“I wandered lonely as a cloudWilliam Wordsworth
That floats on high o’er vales and hills
When all at once I saw a crowd
A host of golden daffodils
Beside the lake beneath the trees
Fluttering and dancing in the breeze.”
After going through my head again, while I was writing the blog, I realized my memory got a bit mixed up and I completely forgot about my weeks before Gibraltar and Max and my bike tripe, I was in England, where it was very grey and very wet but as always stunningly beautiful.
Lorna picked me up from the Train-Station that I reached from Manchester. I still don’t really believe that I actually made it there. The night before I was on two house parties and somehow ended up a bit overmedicated. I couldn’t remember how I made it to the Airport. I just knew I fell asleep in the train. I can’t remember anything of the security nor the plane flight. It was and still is a riddle to me.
Anyway, once driving through the windy roads with its typical dry stonewalls to our sides we reached further into the Lakes until we reached Coniston, up the hill and into Lornas family house, build out of stones. At first I thought that the stones might be a bit much, but now I have to admit that I like the look and the atmosphere of the little towns in the Lake District National Park. Lornas family is build out of six people, mum, dad, and 3 small brothers. In between Max and Joe are a few years gap. The family is very active and into all kind of things. The father is mental not properly sorted after a fall, which makes the whole atmosphere very interesting as I experienced. I always like going there, not really England, but I enjoy when I can stay around.
After a bit of work, building the construct of a shepherds hut, we got an old map and went for a multiple day hike. I think we spend about two month in England. England is very different to Germany and I also think that the ‘chippies’ are absolutely fattening and cholesterol-explosiveness but somehow they lure you to try the weirdest things. Sausages buttered and fried. Holy cow.
I actually had one, a proper one, one where they dip the fries at least twice into the fat. My general idea to fast food is shocking as well as fun. But fries in general are for me like smoking a cigarettes, except that the taste is infinite better to a cigarette. During that experience I felt amazing and after it I felt like the fat is trying to squeeze itself out through my pores. But hey, I tried at least.
Little excursion over Forests in England that I found interesting
Lorna lives in absolutely breathtaking nature. Hills that are set in an amazing labyrinth, divided by valleys that run ice cold clear streams, with some waterfalls, pools and old bridges. Even on those, some of them very steep, hills are the dry stone walls of England, physically seeming to ignore some rules of gravity, by not collapsing and rolling down the steep valleys. They set the landscape, that is mostly green, or yellow farmland into squares in different sizes, all over the Lake District. Trees and forests are in general a rare thing in England to come by even tho through a steady program of afforestation the English Forests cover did increased back to 13% – not far off the levels of 1,000 years ago. To put that in context, many other European countries average about 37% coverage, so England still has one of the continent’s lowest levels. But the commitment to afforestation is clear, with modern English foresters using a wide variety of native broadleaf, conifers and species that could thrive in our changing climate. The navy had, for many years, depended on English forests for their ships. As England’s navy grew, the need for timber began to seriously pick away at the woodland: from an estimated land coverage of 15% in 1086, England’s forests and woods had dwindled to just 5.2% by 1905. As you might have realized is this a topic that came very close to me and made me question the strongly all over the place farmland areas in England. Even in so called National Parks, it is hard to find refuge in the forests. As stunning as the Lakes look, as sad is it to be on top of the hill and searching without succeeding to find a forest somewhere in sight. To me personally the title National Park, should be considered more strict, in regards to how the area did look like before human influence and trying to let the area regrow to how it was, without the aim of financial profit, except for tourists.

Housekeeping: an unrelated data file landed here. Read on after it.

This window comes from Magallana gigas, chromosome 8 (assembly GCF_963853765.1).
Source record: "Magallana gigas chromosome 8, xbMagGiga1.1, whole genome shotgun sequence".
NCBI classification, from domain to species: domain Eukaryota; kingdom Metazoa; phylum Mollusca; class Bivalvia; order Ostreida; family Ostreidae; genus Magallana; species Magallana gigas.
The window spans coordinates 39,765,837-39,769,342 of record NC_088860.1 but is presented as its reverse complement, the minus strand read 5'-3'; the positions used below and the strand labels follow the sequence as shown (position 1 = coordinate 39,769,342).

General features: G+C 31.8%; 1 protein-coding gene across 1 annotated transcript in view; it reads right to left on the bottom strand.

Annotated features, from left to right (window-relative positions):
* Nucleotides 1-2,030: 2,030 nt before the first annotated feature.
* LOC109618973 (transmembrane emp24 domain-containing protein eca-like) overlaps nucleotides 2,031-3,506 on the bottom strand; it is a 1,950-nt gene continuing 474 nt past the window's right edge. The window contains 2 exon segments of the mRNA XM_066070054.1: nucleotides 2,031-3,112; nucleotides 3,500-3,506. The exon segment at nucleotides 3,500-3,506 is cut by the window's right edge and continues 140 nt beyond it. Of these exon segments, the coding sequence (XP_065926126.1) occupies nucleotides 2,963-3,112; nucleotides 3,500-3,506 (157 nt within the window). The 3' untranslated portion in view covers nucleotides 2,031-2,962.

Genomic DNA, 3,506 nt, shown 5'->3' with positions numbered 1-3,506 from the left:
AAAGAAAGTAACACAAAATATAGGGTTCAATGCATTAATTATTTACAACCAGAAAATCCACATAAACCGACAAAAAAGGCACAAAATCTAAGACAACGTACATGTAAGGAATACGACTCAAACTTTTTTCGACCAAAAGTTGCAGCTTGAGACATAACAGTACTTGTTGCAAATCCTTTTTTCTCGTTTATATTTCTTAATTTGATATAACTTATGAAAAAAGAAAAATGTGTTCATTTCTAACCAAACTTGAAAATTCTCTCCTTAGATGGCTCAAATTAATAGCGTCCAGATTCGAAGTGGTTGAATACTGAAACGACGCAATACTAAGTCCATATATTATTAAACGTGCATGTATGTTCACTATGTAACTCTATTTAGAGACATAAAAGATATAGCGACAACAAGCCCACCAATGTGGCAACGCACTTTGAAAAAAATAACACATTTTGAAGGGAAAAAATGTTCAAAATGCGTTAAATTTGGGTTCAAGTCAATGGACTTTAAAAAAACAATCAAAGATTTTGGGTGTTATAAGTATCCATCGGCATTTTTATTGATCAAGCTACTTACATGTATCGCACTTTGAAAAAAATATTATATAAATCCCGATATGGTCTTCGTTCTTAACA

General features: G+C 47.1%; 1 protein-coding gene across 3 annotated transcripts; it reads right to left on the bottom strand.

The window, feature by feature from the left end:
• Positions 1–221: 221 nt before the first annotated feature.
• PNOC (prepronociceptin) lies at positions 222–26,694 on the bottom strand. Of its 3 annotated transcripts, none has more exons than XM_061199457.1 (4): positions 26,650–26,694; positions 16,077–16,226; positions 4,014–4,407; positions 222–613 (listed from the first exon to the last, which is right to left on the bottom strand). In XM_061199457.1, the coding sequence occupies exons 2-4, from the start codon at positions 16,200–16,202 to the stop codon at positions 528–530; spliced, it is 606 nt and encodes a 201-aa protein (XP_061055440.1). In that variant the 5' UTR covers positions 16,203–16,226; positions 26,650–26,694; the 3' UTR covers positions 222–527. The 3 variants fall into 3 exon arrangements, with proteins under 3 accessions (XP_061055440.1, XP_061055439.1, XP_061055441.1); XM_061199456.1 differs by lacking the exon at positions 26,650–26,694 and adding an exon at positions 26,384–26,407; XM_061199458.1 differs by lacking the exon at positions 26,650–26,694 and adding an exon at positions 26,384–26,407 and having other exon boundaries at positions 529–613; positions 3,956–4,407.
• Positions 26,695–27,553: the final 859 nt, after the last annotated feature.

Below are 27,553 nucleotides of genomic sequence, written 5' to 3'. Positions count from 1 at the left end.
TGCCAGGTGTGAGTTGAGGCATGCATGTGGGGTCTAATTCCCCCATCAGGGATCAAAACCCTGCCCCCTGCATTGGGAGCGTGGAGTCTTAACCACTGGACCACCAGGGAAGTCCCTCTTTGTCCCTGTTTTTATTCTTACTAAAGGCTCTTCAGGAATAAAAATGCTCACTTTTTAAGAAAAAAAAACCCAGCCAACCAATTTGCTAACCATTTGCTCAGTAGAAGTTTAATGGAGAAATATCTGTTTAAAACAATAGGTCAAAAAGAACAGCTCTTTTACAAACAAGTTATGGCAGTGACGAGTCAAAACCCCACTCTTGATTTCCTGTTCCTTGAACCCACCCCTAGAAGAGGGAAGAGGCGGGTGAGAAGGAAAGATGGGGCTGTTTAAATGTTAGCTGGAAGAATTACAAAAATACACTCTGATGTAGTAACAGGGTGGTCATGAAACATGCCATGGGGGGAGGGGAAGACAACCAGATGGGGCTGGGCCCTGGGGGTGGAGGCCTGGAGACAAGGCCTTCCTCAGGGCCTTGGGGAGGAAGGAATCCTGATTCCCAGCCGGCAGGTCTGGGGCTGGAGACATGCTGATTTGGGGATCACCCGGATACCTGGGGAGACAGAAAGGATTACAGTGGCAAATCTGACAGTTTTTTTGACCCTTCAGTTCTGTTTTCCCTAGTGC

To show you how severe the situation is, here is a picture of Europe in consideration to how much forest is growing in which areas.
In general it is very interesting to look at a very beautiful place, through a pair of googles that gives you a feeling of how it might have looked like before we, the human race, came there and influenced it. Often this beautiful place looses a lot of its magic and makes you rethink of how strongly we are trying to repress and control nature.
At Lornas parents place in Coniston in the Lake District National Prak. Coniston was called “Coningeston” in the 12th century, a name derived from konungr, the Old Norse for king, and tūn the Old English for farmstead or village. This would give the village the title of “The king’s estate”. Ekwall speculated that this town could have been the centre of a ‘small Scandinavian mountain kingdoma little old miners town’. As I discussed with Lornas dad, Coniston could have been called Koenigsstein, which means that the people living there, would have a German language origin. The most famous Hill is probably the ‘Old Man’.
Lorna and me were doing some gardening and started to set up a Shepherds Hut, the first time I visited her and her family in the far North, the Lake District. By now the hut is simply cute and lovely and we were living in it. We also build a compostable toilet and were doing hikes here and there, sometimes some cold water swimming.